Binder, to his credit, isn’t glib. He doesn’t overrate Freudian catharsis; for Charlie, facing his pain would be only the beginning of a journey ending God-knows-where. But I still found Binder’s psychotherapeutic, well-made-play universe inadequate for exploring a loss so monumentally horrible. And I’m not sure the movie can bear the sociological weight of 9/11. (Is Charlie supposed to be a stand-in for all of us?) The pall overwhelms the film’s lighter subplot, in which Alan confronts the traumas in his life: the tension with his wife (Jada Pinkett Smith) over late nights with Charlie and the screwy ardor of a patient (Saffron Burrows) who tries to seduce him and then charges him with making inappropriate overtures. (Charlie has a funny line about his friend’s stalker: “She’s crazy with a side of crazy.”) Charlie and Alan are supposed to help each other recover their old selves—and the mix of tragedy and deadpan comedy and buddy-buddy uplift is … icky.
Cheadle is a blessedly centered actor, and Sandler is up to his inevitable let-it-all-out Big Scenes. (The timing might be a tad unfortunate for the one in which he points a gun at two NYPD cops, who carefully disarm him instead of shooting him 41 times.) But the film is slick when it needs to be raw, tidy when it needs to sprawl, and amorphous when it needs to focus. The terrible title comes from the Who’s “Love, Reign o’er Me,” and I can imagine Binder vowing to make a movie that builds to the same kind of primal rock-and-roll wail for connection. But his instruments don’t play in tune. And you can’t do primal wails with a kazoo.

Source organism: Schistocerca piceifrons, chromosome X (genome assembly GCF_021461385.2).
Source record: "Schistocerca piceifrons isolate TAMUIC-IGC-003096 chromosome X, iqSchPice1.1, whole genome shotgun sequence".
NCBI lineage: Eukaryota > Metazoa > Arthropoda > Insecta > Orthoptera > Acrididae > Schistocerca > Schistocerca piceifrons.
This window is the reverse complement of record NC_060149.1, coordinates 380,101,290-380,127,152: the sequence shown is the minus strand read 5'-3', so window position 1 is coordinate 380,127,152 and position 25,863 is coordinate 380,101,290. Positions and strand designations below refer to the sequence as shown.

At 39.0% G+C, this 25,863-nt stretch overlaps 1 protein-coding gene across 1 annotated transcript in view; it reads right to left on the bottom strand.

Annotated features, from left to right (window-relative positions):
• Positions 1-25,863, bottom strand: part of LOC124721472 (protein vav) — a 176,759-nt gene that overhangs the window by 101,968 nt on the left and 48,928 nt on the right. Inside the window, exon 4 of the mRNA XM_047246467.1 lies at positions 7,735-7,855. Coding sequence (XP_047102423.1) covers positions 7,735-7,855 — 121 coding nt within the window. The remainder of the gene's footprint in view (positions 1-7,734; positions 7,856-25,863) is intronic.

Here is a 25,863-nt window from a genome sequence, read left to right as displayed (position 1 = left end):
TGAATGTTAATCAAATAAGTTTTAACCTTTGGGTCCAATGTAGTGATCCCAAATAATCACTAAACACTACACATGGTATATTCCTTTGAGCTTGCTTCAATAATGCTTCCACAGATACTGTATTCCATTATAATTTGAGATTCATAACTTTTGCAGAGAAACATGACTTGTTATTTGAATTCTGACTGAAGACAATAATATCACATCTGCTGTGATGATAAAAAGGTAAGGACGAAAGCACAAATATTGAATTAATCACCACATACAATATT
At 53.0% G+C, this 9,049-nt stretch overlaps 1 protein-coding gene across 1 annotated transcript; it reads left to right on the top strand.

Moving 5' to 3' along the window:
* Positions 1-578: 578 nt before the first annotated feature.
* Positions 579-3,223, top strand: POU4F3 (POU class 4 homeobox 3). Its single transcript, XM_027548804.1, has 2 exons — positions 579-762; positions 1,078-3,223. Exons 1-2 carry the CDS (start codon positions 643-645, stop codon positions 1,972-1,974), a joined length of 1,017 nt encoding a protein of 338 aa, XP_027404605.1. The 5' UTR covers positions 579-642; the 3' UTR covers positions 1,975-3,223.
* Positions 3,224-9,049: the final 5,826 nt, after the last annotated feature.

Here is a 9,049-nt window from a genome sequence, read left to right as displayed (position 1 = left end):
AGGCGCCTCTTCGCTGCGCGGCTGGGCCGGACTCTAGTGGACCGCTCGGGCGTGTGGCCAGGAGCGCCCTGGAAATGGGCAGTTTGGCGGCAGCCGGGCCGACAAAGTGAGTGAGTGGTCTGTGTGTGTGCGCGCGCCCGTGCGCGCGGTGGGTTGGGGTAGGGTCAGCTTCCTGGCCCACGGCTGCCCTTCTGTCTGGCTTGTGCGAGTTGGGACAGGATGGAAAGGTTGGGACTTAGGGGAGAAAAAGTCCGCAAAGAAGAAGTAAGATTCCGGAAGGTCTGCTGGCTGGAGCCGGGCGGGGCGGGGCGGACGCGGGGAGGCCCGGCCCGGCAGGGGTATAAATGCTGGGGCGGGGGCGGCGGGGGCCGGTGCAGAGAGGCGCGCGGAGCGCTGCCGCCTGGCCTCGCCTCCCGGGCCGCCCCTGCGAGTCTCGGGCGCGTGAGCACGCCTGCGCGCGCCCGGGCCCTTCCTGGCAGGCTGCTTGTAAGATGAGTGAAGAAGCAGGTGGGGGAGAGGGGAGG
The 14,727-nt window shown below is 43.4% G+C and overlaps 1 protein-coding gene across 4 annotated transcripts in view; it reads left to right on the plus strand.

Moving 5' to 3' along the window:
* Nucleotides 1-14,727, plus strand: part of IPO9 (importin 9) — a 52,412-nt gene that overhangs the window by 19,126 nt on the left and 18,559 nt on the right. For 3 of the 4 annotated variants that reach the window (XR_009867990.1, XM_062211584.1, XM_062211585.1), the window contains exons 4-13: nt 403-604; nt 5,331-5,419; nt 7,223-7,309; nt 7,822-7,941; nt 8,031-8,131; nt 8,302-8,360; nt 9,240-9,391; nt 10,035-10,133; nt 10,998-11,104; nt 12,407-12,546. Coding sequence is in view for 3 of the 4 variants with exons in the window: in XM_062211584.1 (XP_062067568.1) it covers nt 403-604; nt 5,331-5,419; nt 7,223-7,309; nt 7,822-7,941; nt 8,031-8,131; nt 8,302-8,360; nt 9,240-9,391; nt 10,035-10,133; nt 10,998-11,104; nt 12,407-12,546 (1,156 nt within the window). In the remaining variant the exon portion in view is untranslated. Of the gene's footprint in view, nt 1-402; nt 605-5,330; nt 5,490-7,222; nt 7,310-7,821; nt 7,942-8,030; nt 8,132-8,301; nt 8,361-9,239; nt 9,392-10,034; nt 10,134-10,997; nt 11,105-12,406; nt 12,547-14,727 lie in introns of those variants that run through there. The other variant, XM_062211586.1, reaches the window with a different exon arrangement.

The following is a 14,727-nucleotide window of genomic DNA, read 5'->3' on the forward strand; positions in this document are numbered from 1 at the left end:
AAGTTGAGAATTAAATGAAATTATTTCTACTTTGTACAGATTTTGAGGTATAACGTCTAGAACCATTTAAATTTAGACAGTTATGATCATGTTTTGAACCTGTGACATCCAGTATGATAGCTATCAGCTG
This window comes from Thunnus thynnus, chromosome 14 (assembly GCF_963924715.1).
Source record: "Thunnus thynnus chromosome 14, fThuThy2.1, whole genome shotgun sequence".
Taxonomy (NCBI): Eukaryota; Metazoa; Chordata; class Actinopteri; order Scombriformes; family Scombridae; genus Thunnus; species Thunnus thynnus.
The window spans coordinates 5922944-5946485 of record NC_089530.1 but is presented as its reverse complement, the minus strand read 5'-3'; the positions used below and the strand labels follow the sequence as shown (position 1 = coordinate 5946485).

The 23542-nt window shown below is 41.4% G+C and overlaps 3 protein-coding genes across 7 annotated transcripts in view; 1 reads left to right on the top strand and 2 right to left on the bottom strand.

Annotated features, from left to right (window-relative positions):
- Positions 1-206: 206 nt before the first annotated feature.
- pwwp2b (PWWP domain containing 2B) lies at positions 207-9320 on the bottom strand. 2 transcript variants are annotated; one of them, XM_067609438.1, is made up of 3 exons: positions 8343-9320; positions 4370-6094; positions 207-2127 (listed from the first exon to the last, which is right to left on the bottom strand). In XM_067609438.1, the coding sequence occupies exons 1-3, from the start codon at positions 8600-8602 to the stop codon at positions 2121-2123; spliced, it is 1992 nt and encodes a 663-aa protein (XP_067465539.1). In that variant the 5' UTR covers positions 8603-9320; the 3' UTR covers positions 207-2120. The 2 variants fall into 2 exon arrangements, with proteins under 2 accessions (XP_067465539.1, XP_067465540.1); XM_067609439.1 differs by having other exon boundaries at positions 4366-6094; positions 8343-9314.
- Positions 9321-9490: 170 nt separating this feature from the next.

Lefty peaceniks who object to the red-meat vigilante action genre on moral and political grounds but down deep wonder if they’d enjoy watching evil right-wing war criminals get their heads blown off should check out Shooter, which is based on a novel by Washington Post film critic Stephen Hunter about a sniper named “Swagger” who’s set up by genocidal mercenaries (led by human-rights activist Danny Glover at his Snidely Whiplash best) to take the fall for a political assassination, then decides he doesn’t need subpoena power to do a little government housecleaning. As Swagger, Mark Wahlberg explains his cynical view of American democracy to a sympathetic FBI agent (Michael Peña): “Gharfrasrt isgotrs isgoivt hjnbfkjstusg trobhforgalit”—which I know will be a powerful statement when I get the DVD and read the closed captions. The best parts are when Swagger and his various spotters trade longitudes, latitudes, rotational-earth vectors, and wind speeds, and then Swagger squeezes the trigger and the top of a bad guy’s head goes “Cush!” On a more sobering note, this is the first big-studio action picture (the director is Antoine Fuqua) with some of the disgusted, bloody nihilism of the post-Vietnam era.
Though Reign Over Me is a fictional 9/11 movie, some families did perish together on those flights, and eight children died on two different hijacked planes: five on American Flight 77, ranging from 3 to 11 years old, and three on United Flight 175, which included the youngest person to die on 9/11, 2-year-old Christine Hanson. One set of siblings died on Flight 77, Zoe and Dana Falkenberg, ages 8 and 3, who were traveling to Australia with their parents, Charles and Leslie.
Directed by Scott Frank.Miramax. R.
Reign Over Me
Directed by Mike Binder. Sony Pictures. R.
Directed by Antoine Fuqua. Paramount. R.